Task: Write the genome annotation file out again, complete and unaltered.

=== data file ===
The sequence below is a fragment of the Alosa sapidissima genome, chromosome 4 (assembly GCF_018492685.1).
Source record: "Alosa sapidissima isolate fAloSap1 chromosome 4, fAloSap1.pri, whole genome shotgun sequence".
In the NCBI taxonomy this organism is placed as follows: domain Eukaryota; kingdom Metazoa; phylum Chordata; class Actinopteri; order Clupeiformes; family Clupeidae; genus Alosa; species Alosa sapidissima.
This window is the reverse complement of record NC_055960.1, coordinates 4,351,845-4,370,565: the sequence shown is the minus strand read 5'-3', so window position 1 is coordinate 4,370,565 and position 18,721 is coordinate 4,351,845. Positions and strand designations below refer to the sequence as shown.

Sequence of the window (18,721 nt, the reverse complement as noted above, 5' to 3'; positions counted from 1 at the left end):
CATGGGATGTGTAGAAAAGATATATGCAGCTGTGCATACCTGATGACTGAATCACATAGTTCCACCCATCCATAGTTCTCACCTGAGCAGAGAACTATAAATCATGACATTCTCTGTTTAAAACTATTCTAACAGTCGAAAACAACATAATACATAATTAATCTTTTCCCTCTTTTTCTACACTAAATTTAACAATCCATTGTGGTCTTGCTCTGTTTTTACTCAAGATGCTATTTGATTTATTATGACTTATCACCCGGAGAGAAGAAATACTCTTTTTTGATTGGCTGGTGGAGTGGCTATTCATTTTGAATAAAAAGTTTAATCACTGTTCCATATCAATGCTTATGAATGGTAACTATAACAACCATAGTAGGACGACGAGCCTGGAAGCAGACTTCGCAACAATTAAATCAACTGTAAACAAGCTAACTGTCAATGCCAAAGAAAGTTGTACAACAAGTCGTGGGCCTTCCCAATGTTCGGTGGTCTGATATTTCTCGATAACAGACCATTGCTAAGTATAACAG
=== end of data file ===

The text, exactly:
The sequence below is a fragment of the Alosa sapidissima genome, chromosome 4 (assembly GCF_018492685.1).
Source record: "Alosa sapidissima isolate fAloSap1 chromosome 4, fAloSap1.pri, whole genome shotgun sequence".
In the NCBI taxonomy this organism is placed as follows: domain Eukaryota; kingdom Metazoa; phylum Chordata; class Actinopteri; order Clupeiformes; family Clupeidae; genus Alosa; species Alosa sapidissima.
This window is the reverse complement of record NC_055960.1, coordinates 4,351,845-4,370,565: the sequence shown is the minus strand read 5'-3', so window position 1 is coordinate 4,370,565 and position 18,721 is coordinate 4,351,845. Positions and strand designations below refer to the sequence as shown.

Sequence of the window (18,721 nt, the reverse complement as noted above, 5' to 3'; positions counted from 1 at the left end):
CATGGGATGTGTAGAAAAGATATATGCAGCTGTGCATACCTGATGACTGAATCACATAGTTCCACCCATCCATAGTTCTCACCTGAGCAGAGAACTATAAATCATGACATTCTCTGTTTAAAACTATTCTAACAGTCGAAAACAACATAATACATAATTAATCTTTTCCCTCTTTTTCTACACTAAATTTAACAATCCATTGTGGTCTTGCTCTGTTTTTACTCAAGATGCTATTTGATTTATTATGACTTATCACCCGGAGAGAAGAAATACTCTTTTTTGATTGGCTGGTGGAGTGGCTATTCATTTTGAATAAAAAGTTTAATCACTGTTCCATATCAATGCTTATGAATGGTAACTATAACAACCATAGTAGGACGACGAGCCTGGAAGCAGACTTCGCAACAATTAAATCAACTGTAAACAAGCTAACTGTCAATGCCAAAGAAAGTTGTACAACAAGTCGTGGGCCTTCCCAATGTTCGGTGGTCTGATATTTCTCGATAACAGACCATTGCTAAGTATAACAG